Basically, the strategy paper is structured similarly to an essay. It starts with an introduction which gives a concise overview of the whole paper: What is the question/problem, why is it a problem, what strategy is proposed, how is the paper structured? After reading the introduction, the reader should already know what the strategy is about. Basically, it is an executive summary of the paper.
The main body then provides the details and evidence that support the problem definition and suggested solution. The main body should be divided in several sub-sections which deal with the following questions (not necessarily in the same order as given below, the structure of the paper depends on the ‘flow’ of your argument):
- Problem definition: What is the problem? How exactly does it look like? Why is it a problem? Why is it relevant to address this problem? What are the main causes of the problem? (The last question, though, could also be discussed in the section where you propose and discuss the strategy if the strategy is based on directly addressing these causes; whether you discuss the causes here or later depends on the ‘flow’ of your argument.) Be as specific as possible in defining and explaining the problem in the country you are dealing with. This will provide a clear basis on which you can build a focused strategy.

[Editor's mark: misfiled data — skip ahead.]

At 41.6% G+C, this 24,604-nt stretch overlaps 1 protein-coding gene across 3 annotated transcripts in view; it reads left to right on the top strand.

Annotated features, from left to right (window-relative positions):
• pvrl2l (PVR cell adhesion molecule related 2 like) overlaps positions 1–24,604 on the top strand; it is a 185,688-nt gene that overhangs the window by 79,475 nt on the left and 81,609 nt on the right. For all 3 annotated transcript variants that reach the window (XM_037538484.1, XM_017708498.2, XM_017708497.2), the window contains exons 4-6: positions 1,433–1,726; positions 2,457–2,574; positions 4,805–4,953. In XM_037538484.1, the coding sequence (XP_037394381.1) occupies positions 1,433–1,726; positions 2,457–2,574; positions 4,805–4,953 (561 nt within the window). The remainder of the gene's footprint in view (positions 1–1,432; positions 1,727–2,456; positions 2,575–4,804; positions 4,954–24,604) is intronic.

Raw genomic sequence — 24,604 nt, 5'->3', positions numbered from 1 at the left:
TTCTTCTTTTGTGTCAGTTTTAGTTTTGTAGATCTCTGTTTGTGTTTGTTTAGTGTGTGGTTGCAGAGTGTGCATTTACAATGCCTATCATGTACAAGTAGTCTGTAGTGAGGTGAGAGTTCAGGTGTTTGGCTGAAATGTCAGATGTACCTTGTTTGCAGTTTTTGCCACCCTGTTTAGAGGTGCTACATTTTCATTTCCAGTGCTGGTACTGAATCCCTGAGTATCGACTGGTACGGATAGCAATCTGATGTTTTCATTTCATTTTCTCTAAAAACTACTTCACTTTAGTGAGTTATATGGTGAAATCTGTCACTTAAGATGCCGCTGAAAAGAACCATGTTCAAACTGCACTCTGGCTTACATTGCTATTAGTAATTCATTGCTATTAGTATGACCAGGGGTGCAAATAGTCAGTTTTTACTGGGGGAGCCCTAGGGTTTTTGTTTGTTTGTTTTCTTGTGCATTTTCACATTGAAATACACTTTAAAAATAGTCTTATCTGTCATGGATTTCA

- Specification of the elements of your strategy: What do you suggest to do? Why do you think this strategy is particularly useful in the context of the country you are dealing with? Has it, for example, proven to be successful in other contexts or is it discussed in the more general literature on the topic as a useful strategy? A complete strategy includes a description of goals, target groups, potential allies, and instruments. Again, be as specific as possible.
The paper ends with a short concluding section which briefly summarizes your main arguments. It might also conclude with a few reflections on how and by/with whom the proposed strategy could be implemented in the particular country or how to deal with particular challenges. However, these considerations could also already be part of the strategy itself. In that case, the paper just concludes with the summary.